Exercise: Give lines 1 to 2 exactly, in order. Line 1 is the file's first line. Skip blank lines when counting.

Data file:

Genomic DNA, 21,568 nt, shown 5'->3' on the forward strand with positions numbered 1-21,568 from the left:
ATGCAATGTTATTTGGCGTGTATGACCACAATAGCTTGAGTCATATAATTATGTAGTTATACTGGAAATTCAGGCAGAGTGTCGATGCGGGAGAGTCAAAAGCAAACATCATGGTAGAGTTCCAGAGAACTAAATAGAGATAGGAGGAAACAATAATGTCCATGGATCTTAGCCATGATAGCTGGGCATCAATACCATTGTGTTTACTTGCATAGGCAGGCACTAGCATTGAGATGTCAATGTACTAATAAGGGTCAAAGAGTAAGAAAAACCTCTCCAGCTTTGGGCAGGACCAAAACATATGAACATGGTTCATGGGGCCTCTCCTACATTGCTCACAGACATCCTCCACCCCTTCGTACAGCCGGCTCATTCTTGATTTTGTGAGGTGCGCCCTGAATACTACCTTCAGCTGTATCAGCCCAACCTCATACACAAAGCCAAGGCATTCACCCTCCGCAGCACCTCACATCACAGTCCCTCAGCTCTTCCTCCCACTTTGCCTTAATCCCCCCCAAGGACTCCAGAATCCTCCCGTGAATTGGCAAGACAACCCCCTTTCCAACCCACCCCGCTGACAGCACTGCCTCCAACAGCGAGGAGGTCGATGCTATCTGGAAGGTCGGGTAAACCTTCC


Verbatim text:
Genomic DNA, 21,568 nt, shown 5'->3' on the forward strand with positions numbered 1-21,568 from the left:
ATGCAATGTTATTTGGCGTGTATGACCACAATAGCTTGAGTCATATAATTATGTAGTTATACTGGAAATTCAGGCAGAGTGTCGATGCGGGAGAGTCAAAAGCAAACATCATGGTAGAGTTCCAGAGAACTAAATAGAGATAGGAGGAAACAATAATGTCCATGGATCTTAGCCATGATAGCTGGGCATCAATACCATTGTGTTTACTTGCATAGGCAGGCACTAGCATTGAGATGTCAATGTACTAATAAGGGTCAAAGAGTAAGAAAAACCTCTCCAGCTTTGGGCAGGACCAAAACATATGAACATGGTTCATGGGGCCTCTCCTACATTGCTCACAGACATCCTCCACCCCTTCGTACAGCCGGCTCATTCTTGATTTTGTGAGGTGCGCCCTGAATACTACCTTCAGCTGTATCAGCCCAACCTCATACACAAAGCCAAGGCATTCACCCTCCGCAGCACCTCACATCACAGTCCCTCAGCTCTTCCTCCCACTTTGCCTTAATCCCCCCCAAGGACTCCAGAATCCTCCCGTGAATTGGCAAGACAACCCCCTTTCCAACCCACCCCGCTGACAGCACTGCCTCCAACAGCGAGGAGGTCGATGCTATCTGGAAGGTCGGGTAAACCTTCC